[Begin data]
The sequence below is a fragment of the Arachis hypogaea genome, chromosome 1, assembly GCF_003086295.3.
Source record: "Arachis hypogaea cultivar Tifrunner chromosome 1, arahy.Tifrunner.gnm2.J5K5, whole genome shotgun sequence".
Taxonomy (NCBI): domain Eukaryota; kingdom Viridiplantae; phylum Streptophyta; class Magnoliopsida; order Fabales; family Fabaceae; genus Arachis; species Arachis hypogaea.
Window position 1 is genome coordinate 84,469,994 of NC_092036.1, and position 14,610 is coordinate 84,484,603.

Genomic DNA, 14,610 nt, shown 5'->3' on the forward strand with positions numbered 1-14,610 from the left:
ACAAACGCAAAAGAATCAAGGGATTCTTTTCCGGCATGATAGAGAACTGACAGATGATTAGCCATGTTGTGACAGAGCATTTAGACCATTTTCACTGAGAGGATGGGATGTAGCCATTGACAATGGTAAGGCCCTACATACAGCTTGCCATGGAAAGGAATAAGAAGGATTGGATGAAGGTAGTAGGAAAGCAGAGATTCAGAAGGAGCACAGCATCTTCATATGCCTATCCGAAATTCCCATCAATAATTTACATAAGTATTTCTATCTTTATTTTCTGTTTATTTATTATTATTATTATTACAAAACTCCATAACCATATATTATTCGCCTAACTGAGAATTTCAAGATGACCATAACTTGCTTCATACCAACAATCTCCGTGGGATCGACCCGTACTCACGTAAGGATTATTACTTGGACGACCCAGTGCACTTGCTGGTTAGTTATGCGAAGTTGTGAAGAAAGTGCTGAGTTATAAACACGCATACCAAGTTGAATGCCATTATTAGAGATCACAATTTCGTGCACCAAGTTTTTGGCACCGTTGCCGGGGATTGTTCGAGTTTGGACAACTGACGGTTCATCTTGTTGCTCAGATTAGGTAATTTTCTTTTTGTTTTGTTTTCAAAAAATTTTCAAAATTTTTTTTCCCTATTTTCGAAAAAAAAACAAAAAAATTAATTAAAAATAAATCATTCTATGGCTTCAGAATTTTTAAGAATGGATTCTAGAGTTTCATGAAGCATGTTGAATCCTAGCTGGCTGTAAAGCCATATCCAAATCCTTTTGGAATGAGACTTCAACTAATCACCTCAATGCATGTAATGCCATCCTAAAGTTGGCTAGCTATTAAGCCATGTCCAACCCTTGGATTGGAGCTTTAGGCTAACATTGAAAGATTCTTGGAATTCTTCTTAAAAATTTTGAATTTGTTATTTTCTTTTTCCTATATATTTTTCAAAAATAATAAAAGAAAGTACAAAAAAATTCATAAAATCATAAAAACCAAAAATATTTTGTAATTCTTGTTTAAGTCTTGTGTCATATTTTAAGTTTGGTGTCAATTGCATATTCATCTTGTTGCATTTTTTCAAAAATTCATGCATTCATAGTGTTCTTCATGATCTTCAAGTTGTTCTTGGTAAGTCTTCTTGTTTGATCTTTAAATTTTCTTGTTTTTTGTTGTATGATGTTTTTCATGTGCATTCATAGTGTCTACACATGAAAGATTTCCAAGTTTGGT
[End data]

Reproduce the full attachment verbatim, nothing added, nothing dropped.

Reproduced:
The sequence below is a fragment of the Arachis hypogaea genome, chromosome 1, assembly GCF_003086295.3.
Source record: "Arachis hypogaea cultivar Tifrunner chromosome 1, arahy.Tifrunner.gnm2.J5K5, whole genome shotgun sequence".
Taxonomy (NCBI): domain Eukaryota; kingdom Viridiplantae; phylum Streptophyta; class Magnoliopsida; order Fabales; family Fabaceae; genus Arachis; species Arachis hypogaea.
Window position 1 is genome coordinate 84,469,994 of NC_092036.1, and position 14,610 is coordinate 84,484,603.

Genomic DNA, 14,610 nt, shown 5'->3' on the forward strand with positions numbered 1-14,610 from the left:
ACAAACGCAAAAGAATCAAGGGATTCTTTTCCGGCATGATAGAGAACTGACAGATGATTAGCCATGTTGTGACAGAGCATTTAGACCATTTTCACTGAGAGGATGGGATGTAGCCATTGACAATGGTAAGGCCCTACATACAGCTTGCCATGGAAAGGAATAAGAAGGATTGGATGAAGGTAGTAGGAAAGCAGAGATTCAGAAGGAGCACAGCATCTTCATATGCCTATCCGAAATTCCCATCAATAATTTACATAAGTATTTCTATCTTTATTTTCTGTTTATTTATTATTATTATTATTACAAAACTCCATAACCATATATTATTCGCCTAACTGAGAATTTCAAGATGACCATAACTTGCTTCATACCAACAATCTCCGTGGGATCGACCCGTACTCACGTAAGGATTATTACTTGGACGACCCAGTGCACTTGCTGGTTAGTTATGCGAAGTTGTGAAGAAAGTGCTGAGTTATAAACACGCATACCAAGTTGAATGCCATTATTAGAGATCACAATTTCGTGCACCAAGTTTTTGGCACCGTTGCCGGGGATTGTTCGAGTTTGGACAACTGACGGTTCATCTTGTTGCTCAGATTAGGTAATTTTCTTTTTGTTTTGTTTTCAAAAAATTTTCAAAATTTTTTTTCCCTATTTTCGAAAAAAAAACAAAAAAATTAATTAAAAATAAATCATTCTATGGCTTCAGAATTTTTAAGAATGGATTCTAGAGTTTCATGAAGCATGTTGAATCCTAGCTGGCTGTAAAGCCATATCCAAATCCTTTTGGAATGAGACTTCAACTAATCACCTCAATGCATGTAATGCCATCCTAAAGTTGGCTAGCTATTAAGCCATGTCCAACCCTTGGATTGGAGCTTTAGGCTAACATTGAAAGATTCTTGGAATTCTTCTTAAAAATTTTGAATTTGTTATTTTCTTTTTCCTATATATTTTTCAAAAATAATAAAAGAAAGTACAAAAAAATTCATAAAATCATAAAAACCAAAAATATTTTGTAATTCTTGTTTAAGTCTTGTGTCATATTTTAAGTTTGGTGTCAATTGCATATTCATCTTGTTGCATTTTTTCAAAAATTCATGCATTCATAGTGTTCTTCATGATCTTCAAGTTGTTCTTGGTAAGTCTTCTTGTTTGATCTTTAAATTTTCTTGTTTTTTGTTGTATGATGTTTTTCATGTGCATTCATAGTGTCTACACATGAAAGATTTCCAAGTTTGGT